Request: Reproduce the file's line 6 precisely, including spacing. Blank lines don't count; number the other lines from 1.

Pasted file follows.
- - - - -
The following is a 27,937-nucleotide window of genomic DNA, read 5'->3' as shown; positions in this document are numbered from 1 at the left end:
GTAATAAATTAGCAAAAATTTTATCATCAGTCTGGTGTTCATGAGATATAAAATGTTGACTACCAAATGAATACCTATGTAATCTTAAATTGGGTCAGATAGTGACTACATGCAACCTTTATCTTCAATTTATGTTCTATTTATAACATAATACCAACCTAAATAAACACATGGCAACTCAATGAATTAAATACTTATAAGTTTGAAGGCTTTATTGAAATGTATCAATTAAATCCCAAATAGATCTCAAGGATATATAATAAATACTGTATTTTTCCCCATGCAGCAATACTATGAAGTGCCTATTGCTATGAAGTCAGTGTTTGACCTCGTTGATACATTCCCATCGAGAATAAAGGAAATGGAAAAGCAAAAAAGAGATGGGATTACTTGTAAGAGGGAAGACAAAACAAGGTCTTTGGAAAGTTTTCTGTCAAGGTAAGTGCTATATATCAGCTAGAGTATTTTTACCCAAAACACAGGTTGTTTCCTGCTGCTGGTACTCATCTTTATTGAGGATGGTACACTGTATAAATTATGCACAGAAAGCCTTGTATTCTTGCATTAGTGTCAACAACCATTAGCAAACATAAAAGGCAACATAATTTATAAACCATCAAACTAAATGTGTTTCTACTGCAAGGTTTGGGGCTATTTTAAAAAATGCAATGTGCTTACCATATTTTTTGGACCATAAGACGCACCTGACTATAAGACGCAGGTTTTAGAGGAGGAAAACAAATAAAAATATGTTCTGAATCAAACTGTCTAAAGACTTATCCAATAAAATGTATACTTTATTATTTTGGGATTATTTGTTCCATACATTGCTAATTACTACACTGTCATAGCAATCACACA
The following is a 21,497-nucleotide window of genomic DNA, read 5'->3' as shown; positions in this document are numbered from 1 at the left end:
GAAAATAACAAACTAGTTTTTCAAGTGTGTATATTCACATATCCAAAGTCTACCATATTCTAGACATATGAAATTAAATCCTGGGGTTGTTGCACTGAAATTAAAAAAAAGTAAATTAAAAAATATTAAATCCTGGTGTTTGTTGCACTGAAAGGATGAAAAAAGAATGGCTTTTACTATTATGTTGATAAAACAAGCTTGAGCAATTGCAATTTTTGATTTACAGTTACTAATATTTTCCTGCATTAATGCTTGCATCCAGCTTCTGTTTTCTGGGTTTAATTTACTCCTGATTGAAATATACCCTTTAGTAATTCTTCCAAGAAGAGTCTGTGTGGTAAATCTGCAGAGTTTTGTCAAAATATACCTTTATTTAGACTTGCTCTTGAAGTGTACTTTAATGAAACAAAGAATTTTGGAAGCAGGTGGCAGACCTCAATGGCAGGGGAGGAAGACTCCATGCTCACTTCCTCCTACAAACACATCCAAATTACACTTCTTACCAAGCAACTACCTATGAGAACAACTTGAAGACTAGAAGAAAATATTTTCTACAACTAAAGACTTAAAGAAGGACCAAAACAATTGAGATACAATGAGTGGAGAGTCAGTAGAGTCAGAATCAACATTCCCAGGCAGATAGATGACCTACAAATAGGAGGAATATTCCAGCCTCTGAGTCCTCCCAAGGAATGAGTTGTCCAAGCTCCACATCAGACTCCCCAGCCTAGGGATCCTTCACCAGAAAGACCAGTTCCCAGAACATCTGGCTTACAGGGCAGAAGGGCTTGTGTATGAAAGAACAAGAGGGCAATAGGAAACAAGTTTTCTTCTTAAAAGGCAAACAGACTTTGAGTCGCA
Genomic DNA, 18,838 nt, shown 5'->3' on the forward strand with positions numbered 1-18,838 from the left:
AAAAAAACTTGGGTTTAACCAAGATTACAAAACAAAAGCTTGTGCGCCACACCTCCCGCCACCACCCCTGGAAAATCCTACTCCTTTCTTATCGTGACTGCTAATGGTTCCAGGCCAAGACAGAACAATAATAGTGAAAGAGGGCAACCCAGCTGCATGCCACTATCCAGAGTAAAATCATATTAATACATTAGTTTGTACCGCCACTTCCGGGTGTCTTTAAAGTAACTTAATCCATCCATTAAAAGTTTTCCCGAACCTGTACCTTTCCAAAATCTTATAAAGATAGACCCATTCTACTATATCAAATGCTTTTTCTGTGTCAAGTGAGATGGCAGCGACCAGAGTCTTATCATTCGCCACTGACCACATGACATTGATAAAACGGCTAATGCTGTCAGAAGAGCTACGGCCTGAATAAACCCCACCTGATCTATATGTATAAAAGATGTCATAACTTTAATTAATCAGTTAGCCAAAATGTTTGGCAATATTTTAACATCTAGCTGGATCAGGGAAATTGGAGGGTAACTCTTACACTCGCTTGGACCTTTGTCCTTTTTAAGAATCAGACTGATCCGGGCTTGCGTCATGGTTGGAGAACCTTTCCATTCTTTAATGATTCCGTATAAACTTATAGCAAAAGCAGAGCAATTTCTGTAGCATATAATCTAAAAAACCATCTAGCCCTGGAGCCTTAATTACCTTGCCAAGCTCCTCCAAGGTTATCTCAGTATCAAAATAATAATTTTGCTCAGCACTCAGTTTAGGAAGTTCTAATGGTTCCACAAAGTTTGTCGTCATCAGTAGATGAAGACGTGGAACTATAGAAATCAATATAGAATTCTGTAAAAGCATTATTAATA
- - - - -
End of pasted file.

AAAAAAACTTGGGTTTAACCAAGATTACAAAACAAAAGCTTGTGCGCCACACCTCCCGCCACCACCCCTGGAAAATCCTACTCCTTTCTTATCGTGACTGCTAATGGTTCCAGGCCAAGACAGAACAATAATAGTGAAAGAGGGCAACCCAGCTGCATGCCACTATCCAGAGTAAAATCATATTAATACATTAGTTTGTACCGCCACTTCCGGGTGTCTTTAAAGTAACTTAATCCATCCATTAAAAGTTTTCCCGAACCTGTACCTTTCCAAAATCTTATAAAGATAGACCCATTCTACTATATCAAATGCTTTTTCTGTGTCAAGTGAGATGGCAGCGACCAGAGTCTTATCATTCGCCACTGACCACATGACATTGATAAAACGGCTAATGCTGTCAGAAGAGCTACGGCCTGAATAAACCCCACCTGATCTATATGTATAAAAGATGTCATAACTTTAATTAATCAGTTAGCCAAAATGTTTGGCAATATTTTAACATCTAGCTGGATCAGGGAAATTGGAGGGTAACTCTTACACTCGCTTGGACCTTTGTCCTTTTTAAGAATCAGACTGATCCGGGCTTGCGTCATGGTTGGAGAACCTTTCCATTCTTTAATGATTCCGTATAAACTTATAGCAAAAGCAGAGCAATTTCTGTAGCATATAATCTAAAAAACCATCTAGCCCTGGAGCCTTAATTACCTTGCCAAGCTCCTCCAAGGTTATCTCAGTATCAAAATAATAATTTTGCTCAGCACTCAGTTTAGGAAGTTCTAATGGTTCCACAAAGTTTGTCGTCATCAGTAGATGAAGACGTGGAACTATAGAAATCAATATAGAATTCTGTAAAAGCATTATTAATA